A few years ago, I did a science show for babies and their parents called the Joys of Toys. In the show, 24 babies each got their own small toy box and parents were encouraged to take toys as we directed them. In one experiment comparing cars and animals. I bought 80 assorted toy cars from eBay and several dozen small soft toy animals; teddies, rabbits, badgers, hippos and something the manufacturer insisted was a warthog (a friendly blue warthog). We asked the parents to put a toy car next to soft toy rabbit and see which one each baby lunged for. We wondered if girls would go for the soft toy and the boys for the cars.
We also wondered if it was a good idea to even run our ‘experiment’. We genuinely had no idea what to expect. Gender preferences are scientifically mysterious. For a long time, it was taken for granted that boys and girls are different beasts but the more scientists investigate it, the less clear the differences become. This does not stop people having strong opinions on what is ‘obvious’ or ‘natural’. Lots of people seem threatened by even the suggestion of uncertainty.
The campaign Let Toys Be Toys started in 2012 with the very reasonable aim of getting shops to label toys by function rather than gender. Since the late 1980s toy manufacturers have increasingly segregated toys by gender, sometimes even making pink and blue versions of the same toys. More disturbing when the types of toys get divided by gender it restricts the toys that children have access to. Let Toys Be Toys is not asking manufacturers to stop making dolls or soldiers. They just want the marketing and sales to move away from the rigid reinforcement of stereotypes. On their website, LetToysBeToys.org.uk, they make the point very simply:
“Boys and girls need the chance to develop in all […] areas, but many stores divide toys into separate boys’ and girls’ sections. Action construction and technology toys are predominantly marketed to boys, while social role play and arts and crafts toys are predominantly marketed to girls. Both boys and girls miss out this way.”
Whenever the campaign features in the press there is no shortage of angry comments that “boys should be boys” and “what is wrong with little girls liking pink?” and of course, “It is political correctness gone mad.”
In our tiny, chaotic experiments at the Joys of Toys there was no pattern at all. But there is no question that on average schoolboys prefer cars and fighting and schoolgirls prefer dolls and caring. Brenda Todd and colleagues recently completed a very detailed survey of all literature on children’s toy preferences. In a meta-analysis of 16 well-controlled studies conducted since 1980 they found strong gender based preferences in children between 12 months and 8 years old (Todd et al., 2017). Interestingly, that analysis found that boys become more stereotyped in their choices as they get older but girls did not. Stereotypes were weaker in more recent studies than older ones suggesting a trend towards greater egalitarianism.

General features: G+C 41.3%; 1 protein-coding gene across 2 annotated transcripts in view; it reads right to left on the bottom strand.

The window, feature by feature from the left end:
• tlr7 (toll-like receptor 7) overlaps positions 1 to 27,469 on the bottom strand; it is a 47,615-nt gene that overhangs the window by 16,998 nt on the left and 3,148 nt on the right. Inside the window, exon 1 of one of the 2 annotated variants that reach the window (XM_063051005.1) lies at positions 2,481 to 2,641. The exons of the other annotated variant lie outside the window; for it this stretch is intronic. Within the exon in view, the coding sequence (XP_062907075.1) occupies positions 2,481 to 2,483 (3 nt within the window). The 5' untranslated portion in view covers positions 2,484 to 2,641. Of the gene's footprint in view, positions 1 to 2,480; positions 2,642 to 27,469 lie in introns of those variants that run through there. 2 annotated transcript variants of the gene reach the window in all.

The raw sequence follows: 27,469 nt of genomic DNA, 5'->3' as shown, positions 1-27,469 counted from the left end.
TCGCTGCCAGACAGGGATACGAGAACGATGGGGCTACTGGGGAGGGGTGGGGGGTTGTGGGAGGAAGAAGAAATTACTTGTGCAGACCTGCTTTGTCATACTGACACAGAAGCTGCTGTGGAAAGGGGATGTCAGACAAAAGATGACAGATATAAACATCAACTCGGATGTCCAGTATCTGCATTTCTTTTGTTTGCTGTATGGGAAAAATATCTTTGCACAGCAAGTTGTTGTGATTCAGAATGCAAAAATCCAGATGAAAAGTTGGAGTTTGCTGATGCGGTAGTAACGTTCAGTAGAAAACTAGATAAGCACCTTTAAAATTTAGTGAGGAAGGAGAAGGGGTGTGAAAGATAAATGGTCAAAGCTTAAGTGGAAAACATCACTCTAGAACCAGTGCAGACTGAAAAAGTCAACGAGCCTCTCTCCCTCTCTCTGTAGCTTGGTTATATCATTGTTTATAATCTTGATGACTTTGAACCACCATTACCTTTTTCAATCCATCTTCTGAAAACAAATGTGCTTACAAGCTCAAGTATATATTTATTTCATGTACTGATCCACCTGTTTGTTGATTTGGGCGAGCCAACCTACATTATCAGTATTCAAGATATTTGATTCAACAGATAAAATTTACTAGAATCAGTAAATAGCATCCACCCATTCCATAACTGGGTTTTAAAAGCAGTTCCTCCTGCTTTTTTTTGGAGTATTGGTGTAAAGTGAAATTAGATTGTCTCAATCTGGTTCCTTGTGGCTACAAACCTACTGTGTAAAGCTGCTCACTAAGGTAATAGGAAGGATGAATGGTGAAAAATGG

Where do these preferences come from? This is a very difficult question to answer. By eight years old children have been exposed to many years cultural pressures, not least from other children. This is true even by 12 months. The first question parents used to ask at birth was “Is it a boy or a girl?” Nowadays, they may already know that several months before birth. Once babies get labelled as boys or girls, we tend to treat them differently and the differences are a lot more pervasive than pink or blue clothes.
Once upon a time, a baby named X was born. This baby was named X so that nobody could tell whether it was a boy or a girl. Its parents could tell, of course, but they couldn’t tell anybody else. They couldn’t even tell Baby X at first.X: A Fabulous Child’s Story, Lois Gould, 1972
A whole class of experiments have studied our weird need to gender stereotype babies. These get labelled “Baby X” studies. The name comes from Lois Gould’s science fiction short story, published in Ms. magazine in 1972. In the story, a lavishly funded Xperiment follows Baby X all the way through infancy and school. X’s parents regularly consult a giant instruction manual that covered everything from how to dress X, what toys to buy and how cope with questions from curious strangers to which bathroom X should use at school. (The solution was to use the principle’s bathroom which was just labelled bathroom.) The story was optimistic and X’s school friends quickly accept them as they are and start to follow suit adopting X’s genderless ways. This upsets other parents and then… well… I will not spoil it for you.
Although inspired by Lois Gould’s story the first real experiment was a bit more modest in scope. It was run by Carol Seavey and colleagues in New York in 1975. Forty-two participants, half of them female, each spent just 3 minutes interacting with a three-month-old baby in a neutral yellow babygrow. They were given a doll, a small football and rubber ring and were told to play naturally with the baby so that researchers could study the infant’s response to strangers. The baby happened to be female but participants were told to a baby boy, a baby girl or a baby. The pattern of results was complex but encouraging. Overall, adults did stereotype the baby based on the label but not strongly and they did not differ in the warmth or affection shown towards it (Seavey, Katz, & Zalk, 1975).